Year of the Eucharist image now a painting hanging in the Chancery

Artist Cynthia Morch poses next to her painting of the diocesan Year of the Eucharist image now hanging in the reception area of the Chancery in Wichita. (Advance photo)

When Herb Morch saw the Year of the Eucharist photo in the Catholic Advance of a priest in golden vestments holding a chalice and the Eucharist he said he felt the Lord suggest he do something.

So he commissioned Cynthia Morch, his artist daughter-in-law, to paint the image. “I wanted to do it for Bishop Kemme because I know how hard he works,” Herb said last week.

Cynthia was eager to paint the image for Bishop Carl A. Kemme. After getting permission from the photographer, the artist who describes herself as being in love with Jesus, began sketching and painting. It took about two weeks, off-and-on, she said, while working on other time-sensitive projects. She completed the work at the end of February and presented it to Bishop Kemme at her in-laws’ home at the end of March.

Bishop Kemme receives the painting commissioned by Herb and Jane Morch, members of Church of the Resurrection parish. (Courtesy photo)

Painting now in the Chancery

The painting now hangs in the reception area of the Chancery.

Art is the sap of her family tree. Cynthia said her grandfather was an amazing artist and one of her earliest memories is finding her mother’s sketchbook. “My mom sketched a bunch of figure drawings and drawings of horses,” she said. “I remember I thought it was fantastic and I wanted to do the same thing.”

With pencil and paper she began what would become a lifelong pursuit encouraged and supported by her family and now her in-laws.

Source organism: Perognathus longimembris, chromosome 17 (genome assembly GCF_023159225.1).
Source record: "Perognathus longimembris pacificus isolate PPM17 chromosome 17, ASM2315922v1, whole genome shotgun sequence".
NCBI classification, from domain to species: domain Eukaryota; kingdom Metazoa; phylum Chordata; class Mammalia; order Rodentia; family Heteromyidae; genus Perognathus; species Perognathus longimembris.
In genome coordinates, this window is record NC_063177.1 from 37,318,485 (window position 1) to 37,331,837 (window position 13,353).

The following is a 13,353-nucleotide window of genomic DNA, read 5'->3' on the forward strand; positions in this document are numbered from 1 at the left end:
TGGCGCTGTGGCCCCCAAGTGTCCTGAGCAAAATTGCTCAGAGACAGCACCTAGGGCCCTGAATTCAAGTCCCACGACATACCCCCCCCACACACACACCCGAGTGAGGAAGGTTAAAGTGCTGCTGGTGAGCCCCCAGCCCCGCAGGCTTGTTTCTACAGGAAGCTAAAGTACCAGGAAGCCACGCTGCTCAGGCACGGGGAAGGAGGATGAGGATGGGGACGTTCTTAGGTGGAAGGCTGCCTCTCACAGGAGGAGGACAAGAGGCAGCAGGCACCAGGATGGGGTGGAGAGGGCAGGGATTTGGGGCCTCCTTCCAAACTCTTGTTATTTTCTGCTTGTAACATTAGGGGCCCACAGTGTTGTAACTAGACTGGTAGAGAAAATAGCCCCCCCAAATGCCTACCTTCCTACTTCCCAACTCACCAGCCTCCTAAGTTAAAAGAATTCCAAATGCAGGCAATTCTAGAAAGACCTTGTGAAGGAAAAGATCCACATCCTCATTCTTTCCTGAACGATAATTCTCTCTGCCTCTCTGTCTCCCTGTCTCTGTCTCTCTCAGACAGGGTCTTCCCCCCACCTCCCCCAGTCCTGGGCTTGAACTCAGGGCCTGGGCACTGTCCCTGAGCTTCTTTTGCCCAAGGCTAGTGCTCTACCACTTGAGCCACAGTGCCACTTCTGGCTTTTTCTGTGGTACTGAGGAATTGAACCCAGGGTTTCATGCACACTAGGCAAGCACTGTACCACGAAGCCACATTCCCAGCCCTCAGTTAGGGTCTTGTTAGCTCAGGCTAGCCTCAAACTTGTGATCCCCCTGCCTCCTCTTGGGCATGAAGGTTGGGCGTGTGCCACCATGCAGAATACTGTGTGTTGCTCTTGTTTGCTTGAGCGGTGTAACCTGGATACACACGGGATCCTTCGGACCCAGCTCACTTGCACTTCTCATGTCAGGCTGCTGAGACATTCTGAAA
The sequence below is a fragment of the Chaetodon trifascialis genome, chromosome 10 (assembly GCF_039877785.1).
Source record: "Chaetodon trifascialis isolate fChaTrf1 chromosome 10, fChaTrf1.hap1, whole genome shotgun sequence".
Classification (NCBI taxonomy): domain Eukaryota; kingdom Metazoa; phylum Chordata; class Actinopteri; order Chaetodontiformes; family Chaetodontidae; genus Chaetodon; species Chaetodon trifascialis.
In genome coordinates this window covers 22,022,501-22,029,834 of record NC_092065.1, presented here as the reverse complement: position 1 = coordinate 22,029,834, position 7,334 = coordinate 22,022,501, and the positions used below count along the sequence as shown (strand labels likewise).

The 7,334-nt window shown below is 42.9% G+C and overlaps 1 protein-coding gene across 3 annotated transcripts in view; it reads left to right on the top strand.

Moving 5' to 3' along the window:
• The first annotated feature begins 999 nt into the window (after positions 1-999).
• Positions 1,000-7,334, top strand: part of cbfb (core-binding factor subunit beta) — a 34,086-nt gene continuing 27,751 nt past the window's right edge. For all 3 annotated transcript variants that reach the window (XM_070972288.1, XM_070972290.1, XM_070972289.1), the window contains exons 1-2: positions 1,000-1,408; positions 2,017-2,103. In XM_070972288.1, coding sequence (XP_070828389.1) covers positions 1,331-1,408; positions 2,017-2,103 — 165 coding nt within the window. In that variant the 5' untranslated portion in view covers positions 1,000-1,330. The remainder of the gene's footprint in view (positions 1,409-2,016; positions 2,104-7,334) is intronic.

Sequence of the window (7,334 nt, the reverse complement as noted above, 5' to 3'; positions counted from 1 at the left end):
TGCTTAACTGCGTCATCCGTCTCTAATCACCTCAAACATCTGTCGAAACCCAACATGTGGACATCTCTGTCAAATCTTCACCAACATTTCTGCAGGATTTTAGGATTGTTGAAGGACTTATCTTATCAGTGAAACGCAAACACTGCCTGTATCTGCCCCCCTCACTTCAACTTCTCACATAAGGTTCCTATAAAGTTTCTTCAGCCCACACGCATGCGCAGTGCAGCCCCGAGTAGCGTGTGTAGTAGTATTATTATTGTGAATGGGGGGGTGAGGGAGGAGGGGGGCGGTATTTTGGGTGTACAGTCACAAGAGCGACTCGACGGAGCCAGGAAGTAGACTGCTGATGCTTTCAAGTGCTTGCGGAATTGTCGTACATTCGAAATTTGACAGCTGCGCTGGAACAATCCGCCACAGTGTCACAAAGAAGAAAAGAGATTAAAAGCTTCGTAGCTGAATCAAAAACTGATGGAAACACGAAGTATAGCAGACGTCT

Cynthia said she changed directions in college several times but didn’t major in art because of the frequently repeated adage about starving artists. She ultimately received a bachelor’s degree in psychology and human services, a master’s degree in Christian ministry and pastoral studies, and a master’s degree in communication sciences and disorders, all of which allowed her to pursue her passion while supporting her family.

Her studies allowed her to pursue her passion – and eat.

A self-taught artist

“Ultimately I’m self-taught,” she said, adding that she has taken classes from artists such as Liberal, Kansas, native Mary Binford Miller, a landscape and western motif artist, who Cynthia credits with improving her skills with color, blending, contrast, and perspective.

She used those skills in the painting of the Eucharist, a piece she said was special for her.

“I love Jesus. My thoughts are always towards him every single day because he has saved my life literally more than once,” she said. “I live for him.”

Cynthia added that while painting she couldn’t stop thinking about what Jesus did by dying on a cross. “Do this in remembrance of me. This is my body broken for you. This is my blood,” were thoughts that she pondered while working.
Jesus was determined to set us free, she said. “How can I not live my life to serve him deeply? I’m so grateful for the Sacrament of the Eucharist.”